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Exemption 7C

Supreme Court Decisions

FCC v. AT&T, Inc., 131 S. Ct. 1177 (U.S. Mar. 1, 2011) (Roberts, C.J.).  The Supreme Court holds that "the protection in FOIA against disclosure of law enforcement information on the ground that it would constitute an unwarranted invasion of personal privacy does not extend to corporations."  The Court rejects the Third Circuit's finding that "Exemption 7(C) extends to the 'personal privacy' of corporations, since 'the root from which the statutory word [personal] . . . is derived' is the defined term 'person.'"  The Court notes that while the word "'[p]erson' is a defined term in the statute; 'personal' is not" and "[w]hen a statute does not define a term, we typically 'give the phrase its ordinary meaning.'"  The Court finds that in common usage the term "'[p]ersonal' ordinarily refers to individuals" and that the word is not used to "refer[] to corporations or other artificial entities."  The Court finds that the dictionary definition, the statutory language, as well as the legal usage of the term do not support extending the use of the word "personal" to reference corporations. 

Furthermore, the Supreme Court adds that "the purpose and scope of Exemption 7(C) becomes even more apparent when viewed in [the] context" of the "pre-existing FOIA exemptions."  The Court notes that it "has regularly referred to [Exemption 6]," which contains "nearly identical" terminology as Exemption 7(C), "as involving an 'individual's right of privacy.'"  Moreover, the Court finds that "[e]ven if the scope of Exemption 6 is also limited by the types of files it protects, the 'personal privacy' phrase importantly defines the particular subset of that information Congress sought to exempt" and that "because Congress used the same phrase in Exemption 7(C), the reach of the phrase in Exemption 6 is pertinent in construing Exemption 7(C)."  The Court also finds significant that "Congress did not, on the other hand, use language similar to that in Exemption 4" which "pertains to 'trade secrets and commercial or financial information obtained from a person and privileged or confidential."  The Court notes that Exemption 4 "clearly applies to corporations – it uses the defined term 'person' to describe the source of information – and we far more readily think of corporations as having 'privileged or confidential' documents than personally private ones."  Additionally, the Court points to an Attorney General's memorandum to agencies regarding Exemption 7(C) to illustrate that "the Government has long interpreted the phrase 'personal privacy'" as "'pertain[ing] to the privacy interests of individuals.'"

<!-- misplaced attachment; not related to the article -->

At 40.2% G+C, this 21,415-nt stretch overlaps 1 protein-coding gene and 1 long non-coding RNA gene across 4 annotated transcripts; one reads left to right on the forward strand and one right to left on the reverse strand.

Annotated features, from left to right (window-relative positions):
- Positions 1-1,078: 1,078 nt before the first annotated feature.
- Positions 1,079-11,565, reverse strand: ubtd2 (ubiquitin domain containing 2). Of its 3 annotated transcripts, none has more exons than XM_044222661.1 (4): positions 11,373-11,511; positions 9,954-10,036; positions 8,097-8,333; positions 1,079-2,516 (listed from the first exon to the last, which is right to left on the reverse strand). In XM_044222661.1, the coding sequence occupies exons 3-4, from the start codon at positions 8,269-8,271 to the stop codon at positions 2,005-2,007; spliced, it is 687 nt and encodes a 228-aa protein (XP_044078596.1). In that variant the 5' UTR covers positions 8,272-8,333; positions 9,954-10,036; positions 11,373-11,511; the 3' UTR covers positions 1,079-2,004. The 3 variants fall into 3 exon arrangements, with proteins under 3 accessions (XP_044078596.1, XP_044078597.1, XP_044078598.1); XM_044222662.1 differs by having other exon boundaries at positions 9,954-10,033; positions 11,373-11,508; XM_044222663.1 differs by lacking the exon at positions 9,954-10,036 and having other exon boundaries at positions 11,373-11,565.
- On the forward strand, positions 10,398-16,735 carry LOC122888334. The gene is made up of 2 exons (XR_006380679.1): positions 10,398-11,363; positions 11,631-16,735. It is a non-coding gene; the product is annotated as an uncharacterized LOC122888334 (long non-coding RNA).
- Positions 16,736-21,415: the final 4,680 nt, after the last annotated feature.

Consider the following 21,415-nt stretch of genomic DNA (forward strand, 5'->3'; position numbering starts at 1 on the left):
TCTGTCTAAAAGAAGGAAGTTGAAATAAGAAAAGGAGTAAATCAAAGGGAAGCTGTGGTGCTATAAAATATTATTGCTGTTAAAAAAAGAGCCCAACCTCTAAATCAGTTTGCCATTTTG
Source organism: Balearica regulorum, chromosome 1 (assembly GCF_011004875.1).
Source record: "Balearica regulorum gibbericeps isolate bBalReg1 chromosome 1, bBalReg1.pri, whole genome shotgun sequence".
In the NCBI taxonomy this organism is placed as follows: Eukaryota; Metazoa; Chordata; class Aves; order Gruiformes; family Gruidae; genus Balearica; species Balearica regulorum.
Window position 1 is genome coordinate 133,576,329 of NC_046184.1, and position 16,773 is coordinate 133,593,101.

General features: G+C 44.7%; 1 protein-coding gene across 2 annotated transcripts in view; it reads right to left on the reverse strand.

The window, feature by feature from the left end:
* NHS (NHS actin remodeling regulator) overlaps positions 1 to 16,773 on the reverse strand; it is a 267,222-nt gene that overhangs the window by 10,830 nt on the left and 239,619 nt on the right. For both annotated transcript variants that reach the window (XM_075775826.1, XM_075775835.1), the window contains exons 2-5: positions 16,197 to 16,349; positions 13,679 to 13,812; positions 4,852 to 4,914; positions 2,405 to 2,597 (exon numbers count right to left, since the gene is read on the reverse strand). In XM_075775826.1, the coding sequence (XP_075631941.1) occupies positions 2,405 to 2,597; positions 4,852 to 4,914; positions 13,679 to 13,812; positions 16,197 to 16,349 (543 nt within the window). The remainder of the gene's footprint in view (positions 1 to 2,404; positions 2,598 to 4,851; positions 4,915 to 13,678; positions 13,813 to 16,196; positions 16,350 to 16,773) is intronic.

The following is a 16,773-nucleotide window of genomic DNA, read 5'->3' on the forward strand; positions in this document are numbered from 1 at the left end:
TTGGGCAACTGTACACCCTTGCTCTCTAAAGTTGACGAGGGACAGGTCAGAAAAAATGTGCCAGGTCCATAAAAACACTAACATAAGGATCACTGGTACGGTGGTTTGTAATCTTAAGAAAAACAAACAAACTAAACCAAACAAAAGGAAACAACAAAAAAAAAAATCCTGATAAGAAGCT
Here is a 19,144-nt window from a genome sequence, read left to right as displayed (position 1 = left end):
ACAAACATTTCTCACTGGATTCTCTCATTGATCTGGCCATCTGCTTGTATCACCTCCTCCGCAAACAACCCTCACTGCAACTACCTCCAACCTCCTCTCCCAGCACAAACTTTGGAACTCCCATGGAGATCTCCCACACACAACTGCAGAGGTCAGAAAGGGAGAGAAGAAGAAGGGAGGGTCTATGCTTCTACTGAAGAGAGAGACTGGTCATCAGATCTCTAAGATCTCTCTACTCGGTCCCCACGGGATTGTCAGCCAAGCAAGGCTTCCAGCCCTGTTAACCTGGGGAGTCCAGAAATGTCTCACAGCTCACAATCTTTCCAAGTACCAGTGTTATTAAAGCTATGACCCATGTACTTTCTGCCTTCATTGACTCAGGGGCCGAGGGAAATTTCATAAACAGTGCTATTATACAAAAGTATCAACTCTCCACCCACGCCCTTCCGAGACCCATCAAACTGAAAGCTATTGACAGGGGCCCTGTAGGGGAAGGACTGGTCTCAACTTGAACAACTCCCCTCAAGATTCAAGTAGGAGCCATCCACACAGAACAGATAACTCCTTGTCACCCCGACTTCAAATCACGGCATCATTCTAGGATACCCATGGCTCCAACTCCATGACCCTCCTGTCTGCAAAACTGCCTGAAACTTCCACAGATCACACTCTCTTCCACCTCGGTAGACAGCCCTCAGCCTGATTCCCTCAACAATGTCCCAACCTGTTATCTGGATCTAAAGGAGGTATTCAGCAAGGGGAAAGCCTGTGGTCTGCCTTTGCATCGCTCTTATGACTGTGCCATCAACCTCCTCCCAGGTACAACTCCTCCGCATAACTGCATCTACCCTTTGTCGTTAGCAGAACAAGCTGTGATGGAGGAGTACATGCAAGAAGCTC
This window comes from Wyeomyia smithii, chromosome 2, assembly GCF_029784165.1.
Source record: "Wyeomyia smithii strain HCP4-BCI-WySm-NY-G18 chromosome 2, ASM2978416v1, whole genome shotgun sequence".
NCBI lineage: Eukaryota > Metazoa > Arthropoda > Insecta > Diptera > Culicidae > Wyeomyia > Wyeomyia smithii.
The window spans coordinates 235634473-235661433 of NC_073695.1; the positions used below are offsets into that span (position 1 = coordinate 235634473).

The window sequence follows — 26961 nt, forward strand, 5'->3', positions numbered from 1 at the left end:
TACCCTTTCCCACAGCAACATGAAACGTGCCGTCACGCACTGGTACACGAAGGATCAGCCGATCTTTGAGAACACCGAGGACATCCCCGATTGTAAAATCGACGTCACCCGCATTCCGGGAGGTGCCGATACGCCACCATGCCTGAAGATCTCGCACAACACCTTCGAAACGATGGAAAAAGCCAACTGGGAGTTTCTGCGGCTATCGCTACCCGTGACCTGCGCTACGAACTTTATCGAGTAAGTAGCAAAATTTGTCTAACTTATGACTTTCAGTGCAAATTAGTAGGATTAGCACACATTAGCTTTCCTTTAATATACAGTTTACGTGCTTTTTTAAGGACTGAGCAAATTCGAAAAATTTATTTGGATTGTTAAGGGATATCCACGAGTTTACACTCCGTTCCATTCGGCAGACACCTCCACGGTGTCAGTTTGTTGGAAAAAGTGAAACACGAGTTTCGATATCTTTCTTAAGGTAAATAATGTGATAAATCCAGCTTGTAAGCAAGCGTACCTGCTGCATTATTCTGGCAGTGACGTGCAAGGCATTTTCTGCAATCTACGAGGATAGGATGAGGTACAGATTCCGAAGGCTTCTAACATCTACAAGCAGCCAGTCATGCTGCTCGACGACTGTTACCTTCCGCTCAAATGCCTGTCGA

Court of Appeals Decisions

Rimmer v. Holder, 700 F.3d 246 (6th Cir. 2012) (Boggs, J.).  Holding: Affirming district court's grant of summary judgment in favor of the FBI.  The court upholds the application of Exemptions 6 and 7C to the investigative records at issue, noting that "[b]ecause it is undisputed that all the redactions at issue were contained in FBI records compiled for the purpose of law enforcement, the district court correctly applied the more protective standards of Exemption 7C to both the government's Exemption 6 and Exemption 7(C) redactions." The court acknowledges that a "privacy interest exists not only for those who are suspects in an investigation, but also for third parties mentioned in the documents, such as witnesses, informants, and investigators."  However, the court concludes that the requester has not presented a public interest that outweighs the privacy rights of the individuals mentioned in the investigative files at issue. 

First, the court rejects plaintiff's argument that he needs the information in order to present exculpatory evidence in his state proceeding.  "This court has made clear that the purpose of the FOIA is not to act as a 'substitute for the normal process of discovery in civil and criminal cases' and will not turn the purpose of advancing private litigation into a public one." 

Next, with regard to the primary public interest argument that plaintiff makes on appeal, i.e. that there is a public interest in "'the revelation of wrongdoing in the [J]ustice [D]epartment," the court notes that "more than bare allegations of federal malfeasance are required before the public interest becomes significant enough to overcome the privacy concerns embodied in Exemption 7(C)."  The court "note[s] that FOIA is concerned only with shedding light on misconduct of the federal government, not state governments."  In the instant case, "[i]t is true that, if the federal government had prosecuted [plaintiff], it would have had an obligation under Brady v. Maryland, 373 U.S. 83 (1963), to provide him with any exculpatory information in its possession.  Here, however, the FBI declined to prosecute [plaintiff], who was prosecuted by Tennessee only.  Thus, while the state may have breached its Brady obligations by failing to provide [plaintiff] with evidence of [a witness'] FBI interview and photo-lineup identification, [plaintiff] presents no evidence that the FBI had any similar obligation."  The court also comments that plaintiff has not "provide[d] evidence showing that the FBI somehow used its status as a joint investigator to shield exculpatory information from" plaintiff.  Thus, the court concludes that there is no evidence of misconduct and, accordingly, no public interest sufficient to outweigh the privacy rights of the third parties mentioned in the files.